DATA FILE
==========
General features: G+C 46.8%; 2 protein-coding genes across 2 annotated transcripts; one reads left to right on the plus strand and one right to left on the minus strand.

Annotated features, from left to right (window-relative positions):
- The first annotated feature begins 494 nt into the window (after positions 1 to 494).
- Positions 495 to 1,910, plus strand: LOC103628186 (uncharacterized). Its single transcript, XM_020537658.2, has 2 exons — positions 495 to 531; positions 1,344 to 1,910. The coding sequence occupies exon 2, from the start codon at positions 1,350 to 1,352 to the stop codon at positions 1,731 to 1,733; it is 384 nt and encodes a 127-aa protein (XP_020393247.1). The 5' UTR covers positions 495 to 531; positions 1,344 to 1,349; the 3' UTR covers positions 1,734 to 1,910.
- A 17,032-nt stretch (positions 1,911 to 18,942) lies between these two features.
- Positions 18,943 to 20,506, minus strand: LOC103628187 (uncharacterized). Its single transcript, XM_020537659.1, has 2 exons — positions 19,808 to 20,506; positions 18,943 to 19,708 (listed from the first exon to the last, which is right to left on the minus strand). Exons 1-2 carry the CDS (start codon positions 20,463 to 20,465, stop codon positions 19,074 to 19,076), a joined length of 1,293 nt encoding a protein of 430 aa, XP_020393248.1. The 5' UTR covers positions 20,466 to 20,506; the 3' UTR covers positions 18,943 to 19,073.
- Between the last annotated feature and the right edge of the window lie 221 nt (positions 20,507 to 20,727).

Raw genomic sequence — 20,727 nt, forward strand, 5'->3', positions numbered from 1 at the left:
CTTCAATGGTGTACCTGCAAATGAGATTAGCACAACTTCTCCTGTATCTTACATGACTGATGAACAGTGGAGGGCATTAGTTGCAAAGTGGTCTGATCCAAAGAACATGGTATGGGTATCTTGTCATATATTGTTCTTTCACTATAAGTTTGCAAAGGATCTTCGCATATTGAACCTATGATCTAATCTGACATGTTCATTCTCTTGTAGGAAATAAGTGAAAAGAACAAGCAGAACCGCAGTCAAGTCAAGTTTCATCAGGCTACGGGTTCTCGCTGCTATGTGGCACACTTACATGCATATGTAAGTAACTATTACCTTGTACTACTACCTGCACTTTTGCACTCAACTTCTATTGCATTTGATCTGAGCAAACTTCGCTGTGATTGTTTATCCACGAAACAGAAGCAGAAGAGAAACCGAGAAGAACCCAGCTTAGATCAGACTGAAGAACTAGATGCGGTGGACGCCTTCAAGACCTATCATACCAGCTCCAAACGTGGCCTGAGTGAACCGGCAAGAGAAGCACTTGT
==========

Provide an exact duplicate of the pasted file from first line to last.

General features: G+C 46.8%; 2 protein-coding genes across 2 annotated transcripts; one reads left to right on the plus strand and one right to left on the minus strand.

Annotated features, from left to right (window-relative positions):
- The first annotated feature begins 494 nt into the window (after positions 1 to 494).
- Positions 495 to 1,910, plus strand: LOC103628186 (uncharacterized). Its single transcript, XM_020537658.2, has 2 exons — positions 495 to 531; positions 1,344 to 1,910. The coding sequence occupies exon 2, from the start codon at positions 1,350 to 1,352 to the stop codon at positions 1,731 to 1,733; it is 384 nt and encodes a 127-aa protein (XP_020393247.1). The 5' UTR covers positions 495 to 531; positions 1,344 to 1,349; the 3' UTR covers positions 1,734 to 1,910.
- A 17,032-nt stretch (positions 1,911 to 18,942) lies between these two features.
- Positions 18,943 to 20,506, minus strand: LOC103628187 (uncharacterized). Its single transcript, XM_020537659.1, has 2 exons — positions 19,808 to 20,506; positions 18,943 to 19,708 (listed from the first exon to the last, which is right to left on the minus strand). Exons 1-2 carry the CDS (start codon positions 20,463 to 20,465, stop codon positions 19,074 to 19,076), a joined length of 1,293 nt encoding a protein of 430 aa, XP_020393248.1. The 5' UTR covers positions 20,466 to 20,506; the 3' UTR covers positions 18,943 to 19,073.
- Between the last annotated feature and the right edge of the window lie 221 nt (positions 20,507 to 20,727).

Raw genomic sequence — 20,727 nt, forward strand, 5'->3', positions numbered from 1 at the left:
CTTCAATGGTGTACCTGCAAATGAGATTAGCACAACTTCTCCTGTATCTTACATGACTGATGAACAGTGGAGGGCATTAGTTGCAAAGTGGTCTGATCCAAAGAACATGGTATGGGTATCTTGTCATATATTGTTCTTTCACTATAAGTTTGCAAAGGATCTTCGCATATTGAACCTATGATCTAATCTGACATGTTCATTCTCTTGTAGGAAATAAGTGAAAAGAACAAGCAGAACCGCAGTCAAGTCAAGTTTCATCAGGCTACGGGTTCTCGCTGCTATGTGGCACACTTACATGCATATGTAAGTAACTATTACCTTGTACTACTACCTGCACTTTTGCACTCAACTTCTATTGCATTTGATCTGAGCAAACTTCGCTGTGATTGTTTATCCACGAAACAGAAGCAGAAGAGAAACCGAGAAGAACCCAGCTTAGATCAGACTGAAGAACTAGATGCGGTGGACGCCTTCAAGACCTATCATACCAGCTCCAAACGTGGCCTGAGTGAACCGGCAAGAGAAGCACTTGT